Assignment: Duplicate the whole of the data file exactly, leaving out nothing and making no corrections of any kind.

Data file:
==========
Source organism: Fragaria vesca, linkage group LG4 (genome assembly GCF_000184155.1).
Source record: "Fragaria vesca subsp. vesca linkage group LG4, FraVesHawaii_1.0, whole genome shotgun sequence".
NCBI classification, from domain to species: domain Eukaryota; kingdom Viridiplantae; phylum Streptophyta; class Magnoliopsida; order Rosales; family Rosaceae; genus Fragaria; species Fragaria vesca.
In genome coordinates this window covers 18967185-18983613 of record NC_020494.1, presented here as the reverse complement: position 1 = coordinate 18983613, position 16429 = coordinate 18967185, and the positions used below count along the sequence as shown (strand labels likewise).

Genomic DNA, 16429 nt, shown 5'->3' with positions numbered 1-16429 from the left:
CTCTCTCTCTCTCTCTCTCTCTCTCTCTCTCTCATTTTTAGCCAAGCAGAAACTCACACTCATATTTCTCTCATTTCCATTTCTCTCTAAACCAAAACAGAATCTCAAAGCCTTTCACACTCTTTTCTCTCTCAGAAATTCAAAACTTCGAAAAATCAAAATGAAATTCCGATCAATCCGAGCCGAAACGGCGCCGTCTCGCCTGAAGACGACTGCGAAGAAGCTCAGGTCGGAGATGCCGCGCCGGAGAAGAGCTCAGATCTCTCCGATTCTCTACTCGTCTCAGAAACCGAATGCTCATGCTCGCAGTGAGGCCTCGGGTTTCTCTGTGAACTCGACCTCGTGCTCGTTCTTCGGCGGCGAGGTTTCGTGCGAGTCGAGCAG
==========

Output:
Source organism: Fragaria vesca, linkage group LG4 (genome assembly GCF_000184155.1).
Source record: "Fragaria vesca subsp. vesca linkage group LG4, FraVesHawaii_1.0, whole genome shotgun sequence".
NCBI classification, from domain to species: domain Eukaryota; kingdom Viridiplantae; phylum Streptophyta; class Magnoliopsida; order Rosales; family Rosaceae; genus Fragaria; species Fragaria vesca.
In genome coordinates this window covers 18967185-18983613 of record NC_020494.1, presented here as the reverse complement: position 1 = coordinate 18983613, position 16429 = coordinate 18967185, and the positions used below count along the sequence as shown (strand labels likewise).

Genomic DNA, 16429 nt, shown 5'->3' with positions numbered 1-16429 from the left:
CTCTCTCTCTCTCTCTCTCTCTCTCTCTCTCTCATTTTTAGCCAAGCAGAAACTCACACTCATATTTCTCTCATTTCCATTTCTCTCTAAACCAAAACAGAATCTCAAAGCCTTTCACACTCTTTTCTCTCTCAGAAATTCAAAACTTCGAAAAATCAAAATGAAATTCCGATCAATCCGAGCCGAAACGGCGCCGTCTCGCCTGAAGACGACTGCGAAGAAGCTCAGGTCGGAGATGCCGCGCCGGAGAAGAGCTCAGATCTCTCCGATTCTCTACTCGTCTCAGAAACCGAATGCTCATGCTCGCAGTGAGGCCTCGGGTTTCTCTGTGAACTCGACCTCGTGCTCGTTCTTCGGCGGCGAGGTTTCGTGCGAGTCGAGCAG